By Susan Saldibar

I’m convinced that those senior living operators who achieve and maintain a 90+% occupancy rate in the next 5+ years are going to be the ones who latch on to this new generation of digital advertising tools. With AI and machine learning skyrocketing, this stuff is just so amazing that it doesn’t surprise me how quickly it’s being deployed by savvy marketers across industries. It’s that big of a deal. 

I’m also convinced that one of the reasons senior living isn’t as quick on the uptake is that it’s hard to find good explanations of how it all works, let alone its benefits. Maybe that’s why we are seeing the adoption of lightweight iterations of digital advertising that, while they may keep an organization in the mix, limit their ROI. 

That’s also why I was particularly glad to see a piece on the G5 (a Senior Living Foresight partner) website that breaks down the latest digital advertising models in a way that’s super easy to understand. (If you want to cut to the chase, you can access it here.) 

Omni-channel personalization. Is this the secret sauce to digital advertising?

The premise of the article isn’t a new one: The biggest mistake marketers can make is to stop their marketing activities when occupancy goes down and budgets get tight. Any marketer knows this is a dangerous thing to do, and yet it happens all the time. That said, what’s good about these new digital advertising models is that you don’t need to (nor should you) turn them off. They can be adjusted easily and keep you in front of your target prospects regardless of what the market is doing. 

I spoke recently with Celena Canode, Marketing Campaign Manager for G5. She talked about the ability of digital advertising (when done correctly) to map a marketing campaign almost perfectly to the journey that prospective residents and families are taking. One of the main reasons for this is a move away from earlier versions of “connected multi-channel integrated” advertising to something much more sophisticated, called “omni-channel personalization”. It really marks an evolution to marketing attribution models that have enabled a much deeper understanding of how and when people make “take action” decisions. The four most common attribution models are:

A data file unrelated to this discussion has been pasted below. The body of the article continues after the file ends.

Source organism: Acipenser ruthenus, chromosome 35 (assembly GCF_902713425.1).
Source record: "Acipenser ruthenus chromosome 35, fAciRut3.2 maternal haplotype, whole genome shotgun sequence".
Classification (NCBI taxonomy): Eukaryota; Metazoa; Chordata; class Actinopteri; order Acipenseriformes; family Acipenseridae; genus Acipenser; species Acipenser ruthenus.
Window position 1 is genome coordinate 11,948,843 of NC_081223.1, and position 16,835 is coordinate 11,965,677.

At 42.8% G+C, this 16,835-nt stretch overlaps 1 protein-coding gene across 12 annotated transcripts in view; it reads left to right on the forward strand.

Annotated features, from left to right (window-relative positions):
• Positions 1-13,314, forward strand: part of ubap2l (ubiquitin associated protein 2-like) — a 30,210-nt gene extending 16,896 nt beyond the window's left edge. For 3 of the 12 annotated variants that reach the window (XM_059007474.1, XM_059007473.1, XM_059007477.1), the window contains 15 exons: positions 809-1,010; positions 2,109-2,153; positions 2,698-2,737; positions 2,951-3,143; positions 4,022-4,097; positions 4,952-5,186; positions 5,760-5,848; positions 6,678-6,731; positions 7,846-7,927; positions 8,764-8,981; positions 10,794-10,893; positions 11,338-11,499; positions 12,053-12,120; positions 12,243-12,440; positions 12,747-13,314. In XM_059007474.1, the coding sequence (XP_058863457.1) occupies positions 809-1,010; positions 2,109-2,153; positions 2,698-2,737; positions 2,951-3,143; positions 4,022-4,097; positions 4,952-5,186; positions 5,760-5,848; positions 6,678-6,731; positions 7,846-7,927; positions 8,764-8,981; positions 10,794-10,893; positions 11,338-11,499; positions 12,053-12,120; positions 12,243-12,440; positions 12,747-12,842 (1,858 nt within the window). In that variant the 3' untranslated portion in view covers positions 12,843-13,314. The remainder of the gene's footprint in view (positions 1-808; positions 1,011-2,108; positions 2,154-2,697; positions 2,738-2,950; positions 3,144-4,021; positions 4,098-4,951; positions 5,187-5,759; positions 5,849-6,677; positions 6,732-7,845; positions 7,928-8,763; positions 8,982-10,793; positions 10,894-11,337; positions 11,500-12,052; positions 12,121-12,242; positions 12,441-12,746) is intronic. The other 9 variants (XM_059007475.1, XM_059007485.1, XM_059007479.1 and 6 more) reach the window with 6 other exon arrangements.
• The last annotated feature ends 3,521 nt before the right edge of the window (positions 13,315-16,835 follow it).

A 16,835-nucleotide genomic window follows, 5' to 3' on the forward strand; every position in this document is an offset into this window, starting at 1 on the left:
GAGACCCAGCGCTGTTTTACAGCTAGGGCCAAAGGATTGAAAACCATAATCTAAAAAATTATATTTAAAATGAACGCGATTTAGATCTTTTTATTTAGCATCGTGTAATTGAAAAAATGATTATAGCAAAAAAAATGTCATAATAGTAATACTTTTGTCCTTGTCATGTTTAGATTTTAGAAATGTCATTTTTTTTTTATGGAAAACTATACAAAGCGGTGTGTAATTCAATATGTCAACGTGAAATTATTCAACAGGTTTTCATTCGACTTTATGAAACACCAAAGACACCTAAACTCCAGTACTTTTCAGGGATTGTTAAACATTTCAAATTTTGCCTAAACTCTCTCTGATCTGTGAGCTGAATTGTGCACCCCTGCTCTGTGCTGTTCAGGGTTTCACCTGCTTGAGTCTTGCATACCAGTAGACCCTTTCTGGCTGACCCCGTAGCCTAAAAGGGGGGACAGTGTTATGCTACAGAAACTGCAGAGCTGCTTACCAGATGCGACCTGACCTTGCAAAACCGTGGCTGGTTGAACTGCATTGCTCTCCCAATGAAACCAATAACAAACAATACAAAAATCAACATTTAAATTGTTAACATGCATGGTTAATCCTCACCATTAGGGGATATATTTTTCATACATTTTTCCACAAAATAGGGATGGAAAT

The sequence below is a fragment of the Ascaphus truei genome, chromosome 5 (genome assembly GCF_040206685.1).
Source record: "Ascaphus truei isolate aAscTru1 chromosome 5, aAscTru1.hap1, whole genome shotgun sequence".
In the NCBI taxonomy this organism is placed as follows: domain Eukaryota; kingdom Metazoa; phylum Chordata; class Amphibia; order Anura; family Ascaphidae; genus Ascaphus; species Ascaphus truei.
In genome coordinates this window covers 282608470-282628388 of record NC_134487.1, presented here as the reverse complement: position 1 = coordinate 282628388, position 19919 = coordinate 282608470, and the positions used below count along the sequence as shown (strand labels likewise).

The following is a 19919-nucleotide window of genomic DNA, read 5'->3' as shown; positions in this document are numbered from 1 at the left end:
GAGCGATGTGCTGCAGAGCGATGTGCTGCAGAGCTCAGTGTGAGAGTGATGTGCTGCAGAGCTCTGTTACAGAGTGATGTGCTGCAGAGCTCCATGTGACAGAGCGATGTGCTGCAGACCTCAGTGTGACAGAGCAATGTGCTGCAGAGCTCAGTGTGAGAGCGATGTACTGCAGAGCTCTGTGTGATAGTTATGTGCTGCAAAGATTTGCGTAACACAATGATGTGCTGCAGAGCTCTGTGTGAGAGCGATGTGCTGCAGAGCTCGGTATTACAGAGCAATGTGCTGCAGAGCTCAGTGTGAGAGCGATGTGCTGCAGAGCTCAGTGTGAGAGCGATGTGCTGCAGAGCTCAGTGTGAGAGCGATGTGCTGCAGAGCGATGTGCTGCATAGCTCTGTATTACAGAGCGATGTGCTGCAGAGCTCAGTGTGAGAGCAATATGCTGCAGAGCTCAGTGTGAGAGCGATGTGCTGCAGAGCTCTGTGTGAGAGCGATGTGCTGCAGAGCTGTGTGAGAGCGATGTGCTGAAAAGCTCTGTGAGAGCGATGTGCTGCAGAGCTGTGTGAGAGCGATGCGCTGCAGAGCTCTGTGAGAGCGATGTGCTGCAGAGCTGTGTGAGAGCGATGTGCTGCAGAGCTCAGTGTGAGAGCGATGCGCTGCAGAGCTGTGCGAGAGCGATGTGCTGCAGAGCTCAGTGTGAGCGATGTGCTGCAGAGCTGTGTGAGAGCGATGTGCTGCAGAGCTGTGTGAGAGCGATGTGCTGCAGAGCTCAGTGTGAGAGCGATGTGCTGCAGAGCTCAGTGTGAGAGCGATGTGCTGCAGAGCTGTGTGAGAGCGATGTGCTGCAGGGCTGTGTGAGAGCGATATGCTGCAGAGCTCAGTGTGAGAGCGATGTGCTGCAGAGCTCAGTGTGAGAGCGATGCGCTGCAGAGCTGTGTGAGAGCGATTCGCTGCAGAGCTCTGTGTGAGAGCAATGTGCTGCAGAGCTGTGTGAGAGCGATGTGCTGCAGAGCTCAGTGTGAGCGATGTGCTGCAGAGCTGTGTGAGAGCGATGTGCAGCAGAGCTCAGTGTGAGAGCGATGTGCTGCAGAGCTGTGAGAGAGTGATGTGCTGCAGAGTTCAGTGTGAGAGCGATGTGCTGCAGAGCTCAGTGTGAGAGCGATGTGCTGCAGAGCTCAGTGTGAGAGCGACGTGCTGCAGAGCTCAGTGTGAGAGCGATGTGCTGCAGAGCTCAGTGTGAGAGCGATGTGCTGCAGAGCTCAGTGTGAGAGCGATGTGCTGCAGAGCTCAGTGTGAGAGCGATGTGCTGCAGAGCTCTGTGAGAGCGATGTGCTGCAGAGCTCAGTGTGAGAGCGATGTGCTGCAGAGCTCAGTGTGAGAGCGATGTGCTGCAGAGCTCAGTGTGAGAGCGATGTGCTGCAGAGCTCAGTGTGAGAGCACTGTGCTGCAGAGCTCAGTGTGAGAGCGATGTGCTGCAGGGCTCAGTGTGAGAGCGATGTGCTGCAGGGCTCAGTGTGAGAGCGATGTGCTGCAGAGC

• First Interaction Attribution: Assigns credit to the first touchpoint in the buyer’s journey. This model is useful when you simply want to identify how customers initially come into contact with your brand.
  • Last Interaction Attribution: Often referred to as last-click or last-touch attribution, this model assigns full credit for a conversion to the last touchpoint in the buyer’s journey. It is most effective for determining which channels work best at converting leads.
  • Linear Attribution: Unlike first or last-click attribution models, linear attribution evenly distributes credit to each touchpoint a customer engaged with before converting. Although easy and straightforward to understand, this model lacks the nuance of time decay attribution.  
  • Time Decay Attribution: Time decay attribution is similar to linear attribution in that it also gives credit to each touchpoint in the customer journey, although not equally. Instead, it takes into consideration when an interaction occurred and gives more weight to the interaction that happened closest to conversion. This is an exciting new model that is helping marketers better target prospects where they are in the process of making a decision. 

Now that you understand these four models, there are three ways to proceed: Automation, Artificial Intelligence (AI), and Machine Learning.

  • Automation: In a nutshell, an automated system will do exactly what you tell it to. A specific set of tasks normally conducted by people, now automated to save time.  
  • Artificial Intelligence: Goes further by adding the ability to “decide” certain actions to take based on available information and a set of conditions set forth in the program. So, it adds a layer of intelligence, which makes it more valuable. 
  • Machine Learning: This is where it gets interesting. Machine learning, as G5 explains it, gets you to a level of programming that not only enables it to make decisions based on available information, but it also “remembers” actions taken by prospects and interprets the result so that it can make related decisions in the future. 

It isn’t hard to see how using more sophisticated attribution models along with machine learning all but eliminates human trial and error. (Think of not having to abandon a campaign thousands of dollars later because you misread your demographic cues, and you get the idea of its potential value.)

Warning: Don’t try this at home

It probably goes without saying that few marketers are digging into this level of digital advertising alone. It requires working with someone who not only knows what they’re doing, but who is staying ahead of the curve in terms of where digital advertising is headed, because, as G5 points out, future models will build off of AI and machine learning principles. So, if you’re not already doing this, you’ll be starting from scratch. That means you’ll have a longer journey to catch up to where you need to be. 

Again, I suggest you read the entire article, which you can access here. For more information about G5, please visit their website